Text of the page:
(Beyond Pesticides, June 2, 2017) According to a new study, levels of triclosan spike in the bodies of children after they brush their teeth or wash their hands. Triclosan, a controversial antimicrobial, is frequently added to consumer care products. Last year, the Food and Drug Administration (FDA) banned the use of triclosan in hand soaps, but it is still allowed in toothpaste and numerous plastic and textile products regulated by the U.S. Environmental Protection Agency (EPA). Many companies had previously decided, due to consumer pressure, to remove triclosan from hand soaps years ahead of the FDA decision.
Researchers collected and tested the urine of 389 mothers and their children â€“three times during pregnancy, and then took between 1-6 samples from children between the ages of 1 and 8 years old. The researchers found triclosan in over 70% of samples taken. In the group of 8 year olds, they report that levels were 66% higher in the children that used hand soap. For those that wash their hands over five times a day, the levels increase more than four times in comparison to children who wash their hands once or less per day. For toothpaste, researchers find that children who had brushed their teeth and then been tested within 24 hours had concentrations of triclosan that were 167% higher than those who had not brushed their teeth in the last 24 hours.
Assistant Professor in Brown University’s Department of Epidemiology in the School of Public Health Joe Braun, PhD of Brown Univesity, the senior author of the study, discussed with Environmental Health News why the study was done and how exposure to triclosan at a young age can affect development. Dr. Braun stated, â€śThereâ€™s very little data on the exposure in those first years of life. There are a lot of behavioral changes in those years, and environmental chemicals can play a role.â€ť A previous study,Â which Dr. Braun co-authored, was released in April, and the researchers found that triclosan exposure during pregnancy was linked to lower birth weights, smaller heads, and earlier births.
Triclosan has been used for over 30 years in the U.S., mostly in a medical setting, but more recently in consumer products. Numerous reports have increasingly linked triclosan to a range of adverse health and environmental effects from cancer and endocrine disruption, bacterial and compounded antibiotic resistance, to the contamination of water and its negative impact on fragile aquatic ecosystems. Beyond Pesticides has catalogedÂ extensive documentationÂ of the potential human and environmental health effects of triclosan and its cousin triclocarban.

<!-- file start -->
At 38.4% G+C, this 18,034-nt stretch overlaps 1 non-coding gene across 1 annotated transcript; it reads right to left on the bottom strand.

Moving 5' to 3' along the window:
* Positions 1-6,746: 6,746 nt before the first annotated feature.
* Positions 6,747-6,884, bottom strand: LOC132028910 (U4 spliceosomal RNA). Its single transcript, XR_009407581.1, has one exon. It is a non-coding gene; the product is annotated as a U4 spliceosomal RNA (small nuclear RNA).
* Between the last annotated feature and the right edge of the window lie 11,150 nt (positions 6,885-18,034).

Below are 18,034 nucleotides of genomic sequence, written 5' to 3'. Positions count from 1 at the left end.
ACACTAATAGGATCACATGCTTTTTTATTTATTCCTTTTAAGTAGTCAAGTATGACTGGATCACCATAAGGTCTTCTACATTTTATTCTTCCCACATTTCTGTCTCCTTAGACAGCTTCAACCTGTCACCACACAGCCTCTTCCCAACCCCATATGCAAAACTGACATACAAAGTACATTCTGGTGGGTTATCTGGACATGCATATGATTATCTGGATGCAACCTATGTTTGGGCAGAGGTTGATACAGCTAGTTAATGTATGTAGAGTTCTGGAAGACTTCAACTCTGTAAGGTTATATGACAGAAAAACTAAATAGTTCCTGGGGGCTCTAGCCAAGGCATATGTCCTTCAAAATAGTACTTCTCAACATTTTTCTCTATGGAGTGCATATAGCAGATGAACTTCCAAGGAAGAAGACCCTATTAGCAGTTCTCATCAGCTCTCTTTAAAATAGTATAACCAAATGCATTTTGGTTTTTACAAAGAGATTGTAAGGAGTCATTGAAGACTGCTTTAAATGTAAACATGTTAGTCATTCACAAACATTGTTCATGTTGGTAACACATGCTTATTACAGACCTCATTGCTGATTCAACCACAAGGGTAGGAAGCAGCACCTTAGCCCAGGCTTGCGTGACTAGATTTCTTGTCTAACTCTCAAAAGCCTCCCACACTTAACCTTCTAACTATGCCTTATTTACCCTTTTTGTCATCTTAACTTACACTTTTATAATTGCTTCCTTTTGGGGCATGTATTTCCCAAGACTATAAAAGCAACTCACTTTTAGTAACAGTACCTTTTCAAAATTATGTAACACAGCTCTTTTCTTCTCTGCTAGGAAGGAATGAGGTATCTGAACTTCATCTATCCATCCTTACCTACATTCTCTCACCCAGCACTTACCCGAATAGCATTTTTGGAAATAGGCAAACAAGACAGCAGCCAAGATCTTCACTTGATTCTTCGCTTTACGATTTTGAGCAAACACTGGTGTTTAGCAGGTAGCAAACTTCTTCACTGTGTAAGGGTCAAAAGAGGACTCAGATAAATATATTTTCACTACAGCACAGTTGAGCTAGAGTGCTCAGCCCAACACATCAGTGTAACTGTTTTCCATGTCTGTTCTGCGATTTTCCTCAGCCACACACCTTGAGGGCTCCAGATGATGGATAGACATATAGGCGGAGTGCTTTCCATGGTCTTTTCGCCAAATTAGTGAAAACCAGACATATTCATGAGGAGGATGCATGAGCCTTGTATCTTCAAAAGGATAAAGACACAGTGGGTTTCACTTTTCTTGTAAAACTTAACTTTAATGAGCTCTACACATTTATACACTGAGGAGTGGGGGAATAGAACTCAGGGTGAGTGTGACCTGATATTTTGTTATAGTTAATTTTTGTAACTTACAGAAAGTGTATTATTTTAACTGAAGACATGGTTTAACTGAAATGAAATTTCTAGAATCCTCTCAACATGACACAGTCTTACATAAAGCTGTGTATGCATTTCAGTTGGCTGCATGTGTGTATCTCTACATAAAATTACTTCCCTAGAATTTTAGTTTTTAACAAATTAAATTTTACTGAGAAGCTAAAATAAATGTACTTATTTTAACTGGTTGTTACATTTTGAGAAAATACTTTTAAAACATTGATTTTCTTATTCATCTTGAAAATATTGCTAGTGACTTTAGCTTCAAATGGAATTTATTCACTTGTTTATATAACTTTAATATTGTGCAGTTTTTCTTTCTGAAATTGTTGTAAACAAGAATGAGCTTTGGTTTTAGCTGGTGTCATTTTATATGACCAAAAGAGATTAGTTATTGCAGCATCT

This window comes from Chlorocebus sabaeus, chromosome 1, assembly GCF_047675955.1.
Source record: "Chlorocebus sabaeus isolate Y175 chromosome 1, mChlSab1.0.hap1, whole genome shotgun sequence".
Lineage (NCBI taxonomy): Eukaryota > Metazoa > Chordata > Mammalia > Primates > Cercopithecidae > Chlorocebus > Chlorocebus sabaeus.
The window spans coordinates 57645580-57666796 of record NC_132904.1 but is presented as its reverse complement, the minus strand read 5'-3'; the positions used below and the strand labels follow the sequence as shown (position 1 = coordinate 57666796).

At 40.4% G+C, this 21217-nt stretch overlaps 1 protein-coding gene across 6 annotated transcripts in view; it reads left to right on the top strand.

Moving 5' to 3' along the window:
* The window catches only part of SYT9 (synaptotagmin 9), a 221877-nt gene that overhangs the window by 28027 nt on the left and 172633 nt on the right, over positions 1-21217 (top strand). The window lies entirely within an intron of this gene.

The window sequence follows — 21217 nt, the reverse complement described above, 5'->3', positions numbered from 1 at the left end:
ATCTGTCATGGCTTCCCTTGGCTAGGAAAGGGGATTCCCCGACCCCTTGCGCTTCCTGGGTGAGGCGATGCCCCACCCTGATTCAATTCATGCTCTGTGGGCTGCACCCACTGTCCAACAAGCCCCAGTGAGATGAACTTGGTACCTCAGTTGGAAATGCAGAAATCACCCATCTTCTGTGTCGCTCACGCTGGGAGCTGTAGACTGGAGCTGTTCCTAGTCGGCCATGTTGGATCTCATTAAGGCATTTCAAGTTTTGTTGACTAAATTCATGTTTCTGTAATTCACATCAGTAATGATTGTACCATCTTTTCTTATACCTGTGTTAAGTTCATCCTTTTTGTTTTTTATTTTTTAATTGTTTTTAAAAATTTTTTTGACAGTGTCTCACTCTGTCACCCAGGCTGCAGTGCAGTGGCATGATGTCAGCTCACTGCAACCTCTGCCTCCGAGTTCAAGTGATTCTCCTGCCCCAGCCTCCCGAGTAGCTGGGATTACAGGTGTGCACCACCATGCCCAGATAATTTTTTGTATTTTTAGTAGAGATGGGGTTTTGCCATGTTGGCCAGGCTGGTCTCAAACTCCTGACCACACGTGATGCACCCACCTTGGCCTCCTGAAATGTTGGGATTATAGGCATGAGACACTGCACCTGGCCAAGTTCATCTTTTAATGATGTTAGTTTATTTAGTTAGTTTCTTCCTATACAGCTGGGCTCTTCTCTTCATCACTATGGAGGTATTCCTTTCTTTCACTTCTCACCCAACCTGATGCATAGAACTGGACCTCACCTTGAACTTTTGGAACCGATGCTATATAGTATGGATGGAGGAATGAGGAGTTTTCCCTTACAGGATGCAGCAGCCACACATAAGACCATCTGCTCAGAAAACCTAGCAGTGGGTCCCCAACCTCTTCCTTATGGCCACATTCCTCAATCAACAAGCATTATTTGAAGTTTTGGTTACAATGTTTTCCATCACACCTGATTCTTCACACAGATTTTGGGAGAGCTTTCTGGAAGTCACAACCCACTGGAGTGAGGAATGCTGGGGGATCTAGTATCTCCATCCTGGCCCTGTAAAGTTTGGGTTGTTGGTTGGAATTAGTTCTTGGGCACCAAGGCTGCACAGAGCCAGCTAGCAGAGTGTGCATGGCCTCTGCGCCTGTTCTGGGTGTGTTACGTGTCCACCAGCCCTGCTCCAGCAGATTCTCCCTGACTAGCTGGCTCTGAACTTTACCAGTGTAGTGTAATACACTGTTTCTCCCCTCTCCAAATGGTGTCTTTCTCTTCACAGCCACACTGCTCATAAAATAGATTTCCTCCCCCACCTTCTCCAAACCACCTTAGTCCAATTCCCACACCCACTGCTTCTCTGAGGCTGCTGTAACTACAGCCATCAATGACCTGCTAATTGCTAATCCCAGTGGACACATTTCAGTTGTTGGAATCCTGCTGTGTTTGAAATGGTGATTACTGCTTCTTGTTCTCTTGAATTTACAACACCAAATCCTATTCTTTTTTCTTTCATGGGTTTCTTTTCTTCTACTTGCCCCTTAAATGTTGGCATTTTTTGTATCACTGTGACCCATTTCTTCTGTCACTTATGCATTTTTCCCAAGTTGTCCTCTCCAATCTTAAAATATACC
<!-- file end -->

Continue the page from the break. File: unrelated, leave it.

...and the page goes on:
Meanwhile, EPA, which has jurisdiction over non-cosmetic consumer products containing triclosan (microban), continues to allow the use of this hazardous chemical in numerous plastic and textile products, from toys, cutting boards, hair brushes, sponges, computer keyboards to socks and undergarments. Beyond Pesticides previously petitioned EPA for the cancellation of registered products that contain the antibacterial pesticide. In May 2015, EPA issued its long-awaited response to the petition filed by Beyond Pesticides and Food & Water Watch, denying the request. The agency did, however, grant one request, and will evaluate and conduct a biological assessment of the potential for effects on listed species under the Endangered Species Act (ESA) in the ongoing triclosan registration review.
In the past, public pressure, led by Beyond Pesticides and other groups, has contributed to growing awareness of the dangers of triclosanâ€™s use. As a result, several major manufacturers took steps to exclude the chemical before the FDA decision, including Johnson & Johnson,Â Procter & Gamble and Colgate-Palmolive, which reformulated its popular line of liquid soaps, but continues to formulate TotalÂ® toothpaste with triclosan. Minnesota became the first state to ban the toxic antibacterial, announcing that retailers would no longer be able to sell cleaning products that contain triclosan, effective January 2017. In June 2015, the agency responsible for chemical oversight in the European Union announced that the triclosan is toxic and bioaccumulative, and will be phased-out for hygienic uses and replaced by more suitable alternatives. According to the European Chemicals Agency (ECHA), â€ś[N]o safe use could be demonstrated for the proposed use of triclosan.â€ť
What Can You Do?
The best way to protect yourself and your family is to be conscious of labels when buying products. Be sure to read the ingredients when purchasing toothpaste and hand soap. When purchasing home products, you can research whether or not they contain triclosan (or microban). If you are interested in taking steps to rid triclosan from your community, there are a few things you can do. Encourage your local hospitals, schools, government agencies, and businesses to use their buying power to go triclosan-free, or follow the lead of Minnesota and New York by introducing a ban on triclosan. Additionally, organizations canÂ adopt Beyond Pesticidesâ€™ model resolution, which commits them to not procuring or using products containing triclosan. For additional information and resources on the human health and environmental effects of triclosan, join theÂ ban triclosan campaign and sign the pledge to stop using triclosan today.
All unattributed positions and opinions in this piece are those of Beyond Pesticides.